A sample of one week's newly discovered vulnerabilities can keep hackers busy and security experts on their toes.
While we tend to focus on the name brands, vulnerabilities in lesser used utilities are continually uncovered and typically make up the vast majority of vulnerability discoveries every year. Here's but a sample of one week's discoveries:
Info-ZIP Cleans Up Sloppily
So who here has heard of Info-ZIP? Probably not many, but the reality is that it may well be on your network in various forms, whether its in Novell Netware, SAP, PGP, Mozilla/Firefox, Linux, Windows or Java. In fact, it would probably be pretty near impossible to identify everything in your environment that includes it. A vulnerability in the way the Unzip utility cleans its memory use after an error could allow a criminally crafted zip file to run code of a criminal's choice. Updates are available, but may not be available for everything you use that contains the vulnerable code.
Luckily we don't, or shouldn't, trust zip files due to the amount of malware that's already circulating using the format. That said, this is a good example of just how much of a problem vulnerable code can create if you were to try and patch everything that might contain the vulnerability.
MG-SOFT Net Inspector's BOV Problem
Yet another HTTP server used to provide an interface for clients to access the utility. MG-Soft Net Inspector is an SNMP and ICMP network monitoring tool that continually monitors your network for devices. Among several ways a client can access the information the Net Inspector server has collected is a Java Web Start application accessed via the integral HTTP server via port TCP 5228. When the server logs the client access, it does not properly validate the parameters that were sent by the client, allowing for a buffer to be overflowed which could result in code of the criminal's choice executing in the context of the service -- which is typically highly privileged. Patches are not yet available.
Clearly, this service should only be available internally, but given the heightened concerns about internal criminals these days, its yet one more way they might gather information they might otherwise not have at hand. Imagine being able to identify sensitive devices, potentially hosting PII, by being able to view a network topology diagram that lays everything out for them. They might discover back-door networks that are used for backup, for example, or learn via the MIBs for devices more about their setup and functionality than they could via a protocol analyzer.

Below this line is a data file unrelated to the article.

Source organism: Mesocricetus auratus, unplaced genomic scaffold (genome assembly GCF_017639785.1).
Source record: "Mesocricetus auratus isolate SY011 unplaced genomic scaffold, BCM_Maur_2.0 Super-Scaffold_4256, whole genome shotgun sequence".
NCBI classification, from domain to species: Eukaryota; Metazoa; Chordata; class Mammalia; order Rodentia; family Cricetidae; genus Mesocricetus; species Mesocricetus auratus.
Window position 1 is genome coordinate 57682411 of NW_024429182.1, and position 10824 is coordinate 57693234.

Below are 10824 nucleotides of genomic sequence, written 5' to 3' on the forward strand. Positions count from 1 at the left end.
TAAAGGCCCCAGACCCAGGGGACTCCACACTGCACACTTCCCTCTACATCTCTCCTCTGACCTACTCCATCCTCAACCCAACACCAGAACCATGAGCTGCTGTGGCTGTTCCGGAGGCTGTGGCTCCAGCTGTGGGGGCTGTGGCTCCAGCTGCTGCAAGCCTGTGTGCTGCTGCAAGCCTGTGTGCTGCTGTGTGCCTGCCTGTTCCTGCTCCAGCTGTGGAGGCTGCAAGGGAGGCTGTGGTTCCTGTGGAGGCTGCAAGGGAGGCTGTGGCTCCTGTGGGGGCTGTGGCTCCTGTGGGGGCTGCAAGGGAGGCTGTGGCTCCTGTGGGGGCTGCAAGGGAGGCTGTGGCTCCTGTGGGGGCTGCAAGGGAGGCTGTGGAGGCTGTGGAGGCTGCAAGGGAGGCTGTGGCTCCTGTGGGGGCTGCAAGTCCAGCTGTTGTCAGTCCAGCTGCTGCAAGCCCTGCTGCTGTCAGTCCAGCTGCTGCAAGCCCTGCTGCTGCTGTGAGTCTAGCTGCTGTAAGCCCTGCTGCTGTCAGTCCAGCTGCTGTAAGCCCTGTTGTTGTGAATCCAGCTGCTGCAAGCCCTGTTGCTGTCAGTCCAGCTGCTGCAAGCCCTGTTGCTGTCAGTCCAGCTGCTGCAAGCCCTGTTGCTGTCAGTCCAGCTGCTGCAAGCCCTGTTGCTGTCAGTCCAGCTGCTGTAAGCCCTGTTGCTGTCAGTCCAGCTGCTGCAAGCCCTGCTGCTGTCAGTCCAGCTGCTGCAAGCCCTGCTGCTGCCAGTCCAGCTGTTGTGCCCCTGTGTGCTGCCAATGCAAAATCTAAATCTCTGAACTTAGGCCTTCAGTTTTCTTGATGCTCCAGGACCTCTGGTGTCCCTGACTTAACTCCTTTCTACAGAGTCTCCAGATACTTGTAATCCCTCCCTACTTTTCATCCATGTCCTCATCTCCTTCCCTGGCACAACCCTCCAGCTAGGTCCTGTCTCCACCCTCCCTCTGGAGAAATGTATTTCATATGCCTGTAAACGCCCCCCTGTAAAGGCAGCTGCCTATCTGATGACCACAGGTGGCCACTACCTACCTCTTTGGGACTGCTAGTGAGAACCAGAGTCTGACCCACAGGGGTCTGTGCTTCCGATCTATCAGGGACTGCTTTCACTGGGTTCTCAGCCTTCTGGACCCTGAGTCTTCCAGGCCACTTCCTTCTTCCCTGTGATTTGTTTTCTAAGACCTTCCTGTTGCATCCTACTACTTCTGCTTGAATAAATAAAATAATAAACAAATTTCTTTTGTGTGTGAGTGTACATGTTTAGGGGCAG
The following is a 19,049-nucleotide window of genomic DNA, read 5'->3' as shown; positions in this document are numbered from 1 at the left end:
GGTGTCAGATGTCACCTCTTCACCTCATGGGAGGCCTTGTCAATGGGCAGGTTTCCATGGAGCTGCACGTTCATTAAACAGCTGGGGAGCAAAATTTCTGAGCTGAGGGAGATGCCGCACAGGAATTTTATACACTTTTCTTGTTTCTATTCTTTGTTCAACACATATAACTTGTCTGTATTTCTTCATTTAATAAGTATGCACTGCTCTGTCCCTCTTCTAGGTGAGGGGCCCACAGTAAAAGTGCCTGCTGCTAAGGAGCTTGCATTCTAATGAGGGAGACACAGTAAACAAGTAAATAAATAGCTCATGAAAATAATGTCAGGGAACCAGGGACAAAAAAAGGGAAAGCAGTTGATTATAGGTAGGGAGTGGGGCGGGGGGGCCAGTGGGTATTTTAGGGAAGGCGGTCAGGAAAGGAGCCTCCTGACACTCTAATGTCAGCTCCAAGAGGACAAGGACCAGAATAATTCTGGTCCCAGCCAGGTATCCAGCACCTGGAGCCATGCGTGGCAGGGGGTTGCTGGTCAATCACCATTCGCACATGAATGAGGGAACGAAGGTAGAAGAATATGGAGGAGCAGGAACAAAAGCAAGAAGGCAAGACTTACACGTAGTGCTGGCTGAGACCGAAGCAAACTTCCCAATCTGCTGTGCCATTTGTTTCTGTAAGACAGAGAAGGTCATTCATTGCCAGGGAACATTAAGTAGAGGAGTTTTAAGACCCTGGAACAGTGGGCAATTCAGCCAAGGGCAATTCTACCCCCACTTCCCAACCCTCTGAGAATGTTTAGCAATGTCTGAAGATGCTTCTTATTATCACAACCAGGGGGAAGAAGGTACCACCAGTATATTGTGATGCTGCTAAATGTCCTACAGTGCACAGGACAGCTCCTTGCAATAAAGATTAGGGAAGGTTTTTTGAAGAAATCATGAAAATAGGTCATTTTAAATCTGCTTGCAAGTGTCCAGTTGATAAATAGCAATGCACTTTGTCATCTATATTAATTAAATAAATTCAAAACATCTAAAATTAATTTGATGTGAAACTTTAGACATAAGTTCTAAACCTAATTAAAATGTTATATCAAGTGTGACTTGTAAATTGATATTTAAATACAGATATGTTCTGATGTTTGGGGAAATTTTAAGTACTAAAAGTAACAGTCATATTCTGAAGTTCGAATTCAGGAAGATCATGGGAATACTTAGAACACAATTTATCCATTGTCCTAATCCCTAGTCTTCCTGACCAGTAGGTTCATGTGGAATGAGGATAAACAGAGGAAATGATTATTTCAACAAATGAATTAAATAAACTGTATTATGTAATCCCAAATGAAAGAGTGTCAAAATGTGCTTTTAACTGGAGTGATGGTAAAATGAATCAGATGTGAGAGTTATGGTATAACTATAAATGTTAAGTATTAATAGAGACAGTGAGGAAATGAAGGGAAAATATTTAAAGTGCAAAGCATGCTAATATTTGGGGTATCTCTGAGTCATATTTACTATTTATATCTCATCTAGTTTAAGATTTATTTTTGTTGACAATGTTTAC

BOV Gives BootManage the Boot
Yet another logging vulnerability, this time in a TFTP server. Bootix BootManage TFTP Server serves up network installations or PXE boot images for your internal systems. Since TFTP is a UDP protocol it isn't going to be left accessible to external criminals, so it is yet another way for your internal criminals to attack you. A TFTP PUT request could contain an overly long file name which, despite being rejected by the TFTP server, will still be recorded. When that happens, a buffer is overflowed which could be controlled by the criminal to execute code on the TFTP server system. Patches are not yet available.
Consider what could be done with such a vulnerability. If successful, it could be possible to replace the boot images that are on the system with new images that include a rootkit -- not a trivial exploit at all. A workaround would involve a proxy server that could filter PUT requests and prevent them. Since the protocol is UDP-based, spoofing is certainly a possibility and outright blocking of PUTs is the only sensible solution. Files should be able to be placed on the server via other protocols, such as SMP or even an authenticated HTTP instead.
SurgeMail's E-Mails Go Public
This is the type of vulnerability that has led to private e-mails and other content being stolen by criminals in the past. An authenticated user can send a criminally crafted LIST command via IMAP. If successful, code of the criminal's choice could execute on the e-mail server. NetWin Surgemail may very well be used by your ISP without you ever knowing it. Updates are not available.
Certainly not the first vulnerability in SurgeMail, and the fact that it requires you to authenticate prior to being able to exploit it may reduce the likelihood of it being exploited -- despite proof of concept code being available. The most likely target would be users of a free mail service where the criminal obtains a valid account and then leverages it to peruse the accounts of other users on the system.
Russ Cooper is a senior information security analyst with Verizon Business, Inc.
He's also founder and editor of NTBugtraq, www.ntbugtraq.com,
one of the industry's most influential mailing lists dedicated to Microsoft security.
One of the world's most-recognized security experts, he's often quoted by major
media outlets on security issues.